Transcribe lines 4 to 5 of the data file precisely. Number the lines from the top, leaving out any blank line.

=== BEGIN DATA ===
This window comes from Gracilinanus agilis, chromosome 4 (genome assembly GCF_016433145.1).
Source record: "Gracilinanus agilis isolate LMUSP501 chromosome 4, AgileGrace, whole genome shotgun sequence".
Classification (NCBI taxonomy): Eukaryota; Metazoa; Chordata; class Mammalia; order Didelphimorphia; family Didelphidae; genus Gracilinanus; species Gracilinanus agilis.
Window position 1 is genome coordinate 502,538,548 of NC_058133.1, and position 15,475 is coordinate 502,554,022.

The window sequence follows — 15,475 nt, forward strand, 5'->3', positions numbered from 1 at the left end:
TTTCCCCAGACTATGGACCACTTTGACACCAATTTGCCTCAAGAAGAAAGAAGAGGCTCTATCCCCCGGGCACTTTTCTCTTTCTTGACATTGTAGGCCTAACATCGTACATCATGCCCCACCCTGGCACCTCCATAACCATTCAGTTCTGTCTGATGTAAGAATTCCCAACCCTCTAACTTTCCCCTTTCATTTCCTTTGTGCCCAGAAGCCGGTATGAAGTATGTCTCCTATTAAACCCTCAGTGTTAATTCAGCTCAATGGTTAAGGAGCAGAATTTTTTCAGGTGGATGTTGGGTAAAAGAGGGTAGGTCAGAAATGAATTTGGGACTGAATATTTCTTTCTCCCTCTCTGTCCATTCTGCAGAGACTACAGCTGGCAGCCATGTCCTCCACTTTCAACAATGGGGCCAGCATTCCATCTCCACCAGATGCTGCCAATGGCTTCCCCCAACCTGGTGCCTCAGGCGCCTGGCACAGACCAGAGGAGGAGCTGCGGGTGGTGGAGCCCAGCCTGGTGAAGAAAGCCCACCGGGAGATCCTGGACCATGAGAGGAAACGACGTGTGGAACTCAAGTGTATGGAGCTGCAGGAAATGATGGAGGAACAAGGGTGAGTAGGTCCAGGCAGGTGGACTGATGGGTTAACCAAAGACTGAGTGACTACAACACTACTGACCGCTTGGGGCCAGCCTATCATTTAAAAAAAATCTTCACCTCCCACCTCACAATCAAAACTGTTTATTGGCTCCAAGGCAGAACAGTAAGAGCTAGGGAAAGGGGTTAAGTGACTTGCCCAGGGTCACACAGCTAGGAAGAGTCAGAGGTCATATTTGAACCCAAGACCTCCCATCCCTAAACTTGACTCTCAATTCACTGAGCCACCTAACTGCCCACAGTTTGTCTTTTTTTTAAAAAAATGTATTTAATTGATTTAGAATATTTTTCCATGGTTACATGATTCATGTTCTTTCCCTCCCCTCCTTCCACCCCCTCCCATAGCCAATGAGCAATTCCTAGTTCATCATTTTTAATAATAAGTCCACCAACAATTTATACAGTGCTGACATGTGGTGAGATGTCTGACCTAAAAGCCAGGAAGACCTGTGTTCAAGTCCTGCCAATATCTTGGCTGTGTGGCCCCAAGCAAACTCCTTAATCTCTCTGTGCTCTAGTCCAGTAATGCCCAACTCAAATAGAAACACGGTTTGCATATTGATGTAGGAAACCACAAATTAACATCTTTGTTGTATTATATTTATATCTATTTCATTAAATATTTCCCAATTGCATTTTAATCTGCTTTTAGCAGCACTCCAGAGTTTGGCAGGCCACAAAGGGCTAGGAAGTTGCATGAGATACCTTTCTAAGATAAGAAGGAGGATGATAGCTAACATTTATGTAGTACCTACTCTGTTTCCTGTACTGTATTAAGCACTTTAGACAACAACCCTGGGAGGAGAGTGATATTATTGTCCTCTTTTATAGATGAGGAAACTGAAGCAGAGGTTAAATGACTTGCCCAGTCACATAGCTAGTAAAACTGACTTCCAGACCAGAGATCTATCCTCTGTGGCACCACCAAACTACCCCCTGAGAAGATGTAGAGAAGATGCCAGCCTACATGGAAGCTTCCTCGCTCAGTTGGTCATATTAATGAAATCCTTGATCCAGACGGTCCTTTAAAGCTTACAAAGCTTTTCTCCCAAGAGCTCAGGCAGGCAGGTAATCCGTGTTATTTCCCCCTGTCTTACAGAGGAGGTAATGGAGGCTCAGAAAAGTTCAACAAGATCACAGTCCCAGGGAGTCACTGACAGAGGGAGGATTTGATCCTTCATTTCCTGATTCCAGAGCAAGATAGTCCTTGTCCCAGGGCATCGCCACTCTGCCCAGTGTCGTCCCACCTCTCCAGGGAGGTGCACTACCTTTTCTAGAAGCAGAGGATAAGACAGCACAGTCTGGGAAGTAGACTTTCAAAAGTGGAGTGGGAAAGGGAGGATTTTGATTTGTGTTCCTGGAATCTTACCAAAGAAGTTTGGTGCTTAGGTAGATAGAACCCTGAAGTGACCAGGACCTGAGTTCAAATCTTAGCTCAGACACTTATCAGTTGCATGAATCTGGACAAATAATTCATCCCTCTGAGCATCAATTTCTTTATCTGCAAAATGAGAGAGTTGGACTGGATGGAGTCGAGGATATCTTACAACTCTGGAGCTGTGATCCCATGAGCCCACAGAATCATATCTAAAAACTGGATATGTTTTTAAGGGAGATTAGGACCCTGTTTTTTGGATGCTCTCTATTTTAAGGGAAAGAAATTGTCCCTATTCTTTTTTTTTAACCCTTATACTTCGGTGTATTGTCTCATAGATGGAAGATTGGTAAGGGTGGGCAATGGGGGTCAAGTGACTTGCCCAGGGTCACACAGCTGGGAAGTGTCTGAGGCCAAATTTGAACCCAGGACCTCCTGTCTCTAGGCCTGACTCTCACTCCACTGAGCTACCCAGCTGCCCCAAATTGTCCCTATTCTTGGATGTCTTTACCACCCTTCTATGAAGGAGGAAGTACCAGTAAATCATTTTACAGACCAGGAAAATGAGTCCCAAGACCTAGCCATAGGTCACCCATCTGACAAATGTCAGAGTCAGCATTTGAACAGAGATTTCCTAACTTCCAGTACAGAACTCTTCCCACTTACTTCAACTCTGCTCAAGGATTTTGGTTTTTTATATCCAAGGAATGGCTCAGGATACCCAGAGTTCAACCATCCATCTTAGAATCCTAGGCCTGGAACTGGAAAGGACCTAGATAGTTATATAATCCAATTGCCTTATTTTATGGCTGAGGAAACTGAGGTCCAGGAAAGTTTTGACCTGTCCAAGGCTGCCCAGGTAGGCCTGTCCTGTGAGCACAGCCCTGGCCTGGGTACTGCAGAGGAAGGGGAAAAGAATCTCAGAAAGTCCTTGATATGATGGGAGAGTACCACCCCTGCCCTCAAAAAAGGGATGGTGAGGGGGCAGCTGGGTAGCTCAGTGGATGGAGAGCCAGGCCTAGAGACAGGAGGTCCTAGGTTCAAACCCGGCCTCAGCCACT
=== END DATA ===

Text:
Window position 1 is genome coordinate 502,538,548 of NC_058133.1, and position 15,475 is coordinate 502,554,022.

The window sequence follows — 15,475 nt, forward strand, 5'->3', positions numbered from 1 at the left end: